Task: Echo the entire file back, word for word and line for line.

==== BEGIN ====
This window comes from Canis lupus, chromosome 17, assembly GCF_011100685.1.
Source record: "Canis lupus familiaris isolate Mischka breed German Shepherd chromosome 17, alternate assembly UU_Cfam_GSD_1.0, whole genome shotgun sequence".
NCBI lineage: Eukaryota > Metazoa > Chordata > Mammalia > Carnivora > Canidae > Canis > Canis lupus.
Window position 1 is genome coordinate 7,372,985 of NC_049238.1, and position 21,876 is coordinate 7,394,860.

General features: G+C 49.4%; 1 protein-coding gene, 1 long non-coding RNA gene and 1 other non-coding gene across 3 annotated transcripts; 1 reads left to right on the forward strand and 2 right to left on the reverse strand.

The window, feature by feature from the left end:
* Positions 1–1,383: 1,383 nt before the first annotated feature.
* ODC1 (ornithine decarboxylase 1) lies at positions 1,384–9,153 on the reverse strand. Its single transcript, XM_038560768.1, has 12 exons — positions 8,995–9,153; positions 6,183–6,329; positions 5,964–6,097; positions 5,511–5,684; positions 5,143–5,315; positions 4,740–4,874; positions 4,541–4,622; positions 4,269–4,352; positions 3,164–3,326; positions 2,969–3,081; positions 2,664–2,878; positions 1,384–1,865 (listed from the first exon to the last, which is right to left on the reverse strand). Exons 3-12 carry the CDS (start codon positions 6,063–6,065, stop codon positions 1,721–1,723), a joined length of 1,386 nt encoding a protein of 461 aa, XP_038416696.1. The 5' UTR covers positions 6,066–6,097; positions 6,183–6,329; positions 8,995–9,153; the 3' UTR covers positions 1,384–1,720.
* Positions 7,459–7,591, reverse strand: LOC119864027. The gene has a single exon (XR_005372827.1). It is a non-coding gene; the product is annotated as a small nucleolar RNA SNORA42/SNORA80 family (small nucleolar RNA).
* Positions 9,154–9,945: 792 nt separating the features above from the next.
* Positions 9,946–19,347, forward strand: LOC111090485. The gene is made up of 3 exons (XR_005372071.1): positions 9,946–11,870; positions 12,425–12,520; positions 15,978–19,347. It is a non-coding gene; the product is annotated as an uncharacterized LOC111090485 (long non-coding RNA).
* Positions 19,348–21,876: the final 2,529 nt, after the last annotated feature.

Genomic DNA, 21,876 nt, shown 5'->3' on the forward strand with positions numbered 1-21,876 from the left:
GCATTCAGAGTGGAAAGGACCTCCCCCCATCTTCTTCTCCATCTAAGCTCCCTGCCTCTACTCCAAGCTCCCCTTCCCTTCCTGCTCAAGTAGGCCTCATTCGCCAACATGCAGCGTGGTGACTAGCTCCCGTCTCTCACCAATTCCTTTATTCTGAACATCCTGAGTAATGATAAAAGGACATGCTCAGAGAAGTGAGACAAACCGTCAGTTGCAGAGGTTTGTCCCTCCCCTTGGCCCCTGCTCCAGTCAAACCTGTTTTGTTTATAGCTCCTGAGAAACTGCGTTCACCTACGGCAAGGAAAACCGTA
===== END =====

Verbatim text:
This window comes from Canis lupus, chromosome 17, assembly GCF_011100685.1.
Source record: "Canis lupus familiaris isolate Mischka breed German Shepherd chromosome 17, alternate assembly UU_Cfam_GSD_1.0, whole genome shotgun sequence".
NCBI lineage: Eukaryota > Metazoa > Chordata > Mammalia > Carnivora > Canidae > Canis > Canis lupus.
Window position 1 is genome coordinate 7,372,985 of NC_049238.1, and position 21,876 is coordinate 7,394,860.

General features: G+C 49.4%; 1 protein-coding gene, 1 long non-coding RNA gene and 1 other non-coding gene across 3 annotated transcripts; 1 reads left to right on the forward strand and 2 right to left on the reverse strand.

The window, feature by feature from the left end:
* Positions 1–1,383: 1,383 nt before the first annotated feature.
* ODC1 (ornithine decarboxylase 1) lies at positions 1,384–9,153 on the reverse strand. Its single transcript, XM_038560768.1, has 12 exons — positions 8,995–9,153; positions 6,183–6,329; positions 5,964–6,097; positions 5,511–5,684; positions 5,143–5,315; positions 4,740–4,874; positions 4,541–4,622; positions 4,269–4,352; positions 3,164–3,326; positions 2,969–3,081; positions 2,664–2,878; positions 1,384–1,865 (listed from the first exon to the last, which is right to left on the reverse strand). Exons 3-12 carry the CDS (start codon positions 6,063–6,065, stop codon positions 1,721–1,723), a joined length of 1,386 nt encoding a protein of 461 aa, XP_038416696.1. The 5' UTR covers positions 6,066–6,097; positions 6,183–6,329; positions 8,995–9,153; the 3' UTR covers positions 1,384–1,720.
* Positions 7,459–7,591, reverse strand: LOC119864027. The gene has a single exon (XR_005372827.1). It is a non-coding gene; the product is annotated as a small nucleolar RNA SNORA42/SNORA80 family (small nucleolar RNA).
* Positions 9,154–9,945: 792 nt separating the features above from the next.
* Positions 9,946–19,347, forward strand: LOC111090485. The gene is made up of 3 exons (XR_005372071.1): positions 9,946–11,870; positions 12,425–12,520; positions 15,978–19,347. It is a non-coding gene; the product is annotated as an uncharacterized LOC111090485 (long non-coding RNA).
* Positions 19,348–21,876: the final 2,529 nt, after the last annotated feature.

Genomic DNA, 21,876 nt, shown 5'->3' on the forward strand with positions numbered 1-21,876 from the left:
GCATTCAGAGTGGAAAGGACCTCCCCCCATCTTCTTCTCCATCTAAGCTCCCTGCCTCTACTCCAAGCTCCCCTTCCCTTCCTGCTCAAGTAGGCCTCATTCGCCAACATGCAGCGTGGTGACTAGCTCCCGTCTCTCACCAATTCCTTTATTCTGAACATCCTGAGTAATGATAAAAGGACATGCTCAGAGAAGTGAGACAAACCGTCAGTTGCAGAGGTTTGTCCCTCCCCTTGGCCCCTGCTCCAGTCAAACCTGTTTTGTTTATAGCTCCTGAGAAACTGCGTTCACCTACGGCAAGGAAAACCGTA